It's troubling to see the crescendo of “fake news” chants U.S. President Donald Trump has been directing towards the mainstream media south of the border, to the point of whipping his supporters into a frenzy that leaves journalists actually fearing for their safety, is spilling over into our country.
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We may be into the dog days of summer.
This is the most vacated week of the year as more families begin or end their summer vacations, taking advantage of the holiday weekend.
It is that time of year when the first crop of hay is finally put away, and the growing crops in the fields begin to brown.
This is the weekend that summer reading takes hold of cabin-goers.
As we all know, summer means community festivals. And here in Rainy River District, we're fortunate to have several that are held year after year to not only give local residents something to do but also attract much-needed visitors to our area.
A week of celebration focusing on the diversity of our community was a resounding success.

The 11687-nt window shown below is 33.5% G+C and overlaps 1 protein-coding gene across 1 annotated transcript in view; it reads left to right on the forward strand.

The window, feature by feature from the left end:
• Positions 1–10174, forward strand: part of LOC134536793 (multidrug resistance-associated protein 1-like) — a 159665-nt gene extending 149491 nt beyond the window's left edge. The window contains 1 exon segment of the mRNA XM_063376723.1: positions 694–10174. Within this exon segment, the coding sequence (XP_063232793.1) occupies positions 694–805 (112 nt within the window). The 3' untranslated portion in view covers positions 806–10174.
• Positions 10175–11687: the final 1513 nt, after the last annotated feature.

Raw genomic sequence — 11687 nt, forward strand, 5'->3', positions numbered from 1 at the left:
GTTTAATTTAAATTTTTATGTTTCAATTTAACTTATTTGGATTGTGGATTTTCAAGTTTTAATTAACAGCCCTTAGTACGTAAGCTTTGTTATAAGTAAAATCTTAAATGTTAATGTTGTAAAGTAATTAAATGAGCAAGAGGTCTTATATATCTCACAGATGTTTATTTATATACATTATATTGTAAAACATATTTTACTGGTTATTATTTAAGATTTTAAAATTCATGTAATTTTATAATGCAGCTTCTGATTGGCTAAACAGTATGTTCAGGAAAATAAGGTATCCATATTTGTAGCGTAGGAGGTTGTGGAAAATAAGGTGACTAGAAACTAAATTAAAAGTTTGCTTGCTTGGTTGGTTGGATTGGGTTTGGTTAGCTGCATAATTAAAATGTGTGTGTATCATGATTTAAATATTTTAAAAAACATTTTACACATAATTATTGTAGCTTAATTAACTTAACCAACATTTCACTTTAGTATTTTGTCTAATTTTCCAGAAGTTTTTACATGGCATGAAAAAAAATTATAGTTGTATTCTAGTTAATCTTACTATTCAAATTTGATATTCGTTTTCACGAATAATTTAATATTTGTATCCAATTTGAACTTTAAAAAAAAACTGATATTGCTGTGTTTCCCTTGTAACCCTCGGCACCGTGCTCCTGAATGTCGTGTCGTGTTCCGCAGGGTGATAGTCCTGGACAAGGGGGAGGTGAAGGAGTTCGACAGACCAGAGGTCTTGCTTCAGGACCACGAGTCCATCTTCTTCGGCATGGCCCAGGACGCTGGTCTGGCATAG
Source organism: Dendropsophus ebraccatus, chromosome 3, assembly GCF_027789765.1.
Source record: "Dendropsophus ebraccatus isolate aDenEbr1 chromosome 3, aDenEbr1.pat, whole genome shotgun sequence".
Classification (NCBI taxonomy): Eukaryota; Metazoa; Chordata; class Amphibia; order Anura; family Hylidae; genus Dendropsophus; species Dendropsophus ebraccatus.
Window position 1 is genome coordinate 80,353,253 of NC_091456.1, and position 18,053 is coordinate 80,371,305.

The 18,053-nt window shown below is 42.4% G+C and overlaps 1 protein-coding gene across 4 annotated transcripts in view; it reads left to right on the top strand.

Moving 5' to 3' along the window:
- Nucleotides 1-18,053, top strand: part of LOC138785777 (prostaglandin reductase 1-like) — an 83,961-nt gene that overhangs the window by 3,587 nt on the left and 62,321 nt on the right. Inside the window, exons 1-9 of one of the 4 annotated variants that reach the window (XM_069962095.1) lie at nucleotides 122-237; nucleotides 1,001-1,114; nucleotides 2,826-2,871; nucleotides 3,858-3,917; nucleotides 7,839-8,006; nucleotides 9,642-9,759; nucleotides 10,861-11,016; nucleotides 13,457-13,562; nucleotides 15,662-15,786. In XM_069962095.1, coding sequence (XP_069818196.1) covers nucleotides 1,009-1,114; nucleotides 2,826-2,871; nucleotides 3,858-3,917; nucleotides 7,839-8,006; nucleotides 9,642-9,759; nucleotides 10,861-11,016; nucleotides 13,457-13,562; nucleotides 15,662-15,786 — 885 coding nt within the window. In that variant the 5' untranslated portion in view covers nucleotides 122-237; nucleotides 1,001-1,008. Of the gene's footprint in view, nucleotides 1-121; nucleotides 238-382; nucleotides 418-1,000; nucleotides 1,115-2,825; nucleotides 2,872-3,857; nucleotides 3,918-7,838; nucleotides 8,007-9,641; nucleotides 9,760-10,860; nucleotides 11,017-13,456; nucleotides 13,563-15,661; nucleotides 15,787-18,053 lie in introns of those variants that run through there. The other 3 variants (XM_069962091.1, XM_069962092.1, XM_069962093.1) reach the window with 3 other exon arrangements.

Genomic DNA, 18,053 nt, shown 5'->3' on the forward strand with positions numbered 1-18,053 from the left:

Borderland Pride must be commended for their effort this year. Hopefully the community will embrace the celebration for future years.
It's great to see a groundswell of support for the inaugural “Pride Week” here, as indicated by the people who turned out for an open air art studio on Monday to kick off the festivities and the number of local businesses that have decorated their store windows with colourful displays and messages.
It certainly wasn't a “stop the presses” moment upon learning newly-elected MPP Greg Rickford, who captured the Kenora-Rainy River riding quite handily in the June 7 provincial election, was sworn in as a cabinet minister in Premier Doug Ford's new government during a ceremony Friday morning at Queen's Park.
Ahhh, construction season.
Word that this year's “Relay for Life,” set to go this Saturday afternoon at the new Rainy Lake Square, likely will be the last one held here is sad but not all that surprising.
It was said the 2018 provincial election was all about change—and that's precisely what voters delivered.
After a relatively short “official” campaign, Ontarians head to the polls tomorrow to elect a new government. Will you be among them?
Turnout for provincial elections has been dismal of late. It was just 52.8 percent in 2007 before sinking to a record-low 48.2 percent in 2011. It then crept up slightly to 51.3 percent in the last election held in June, 2014.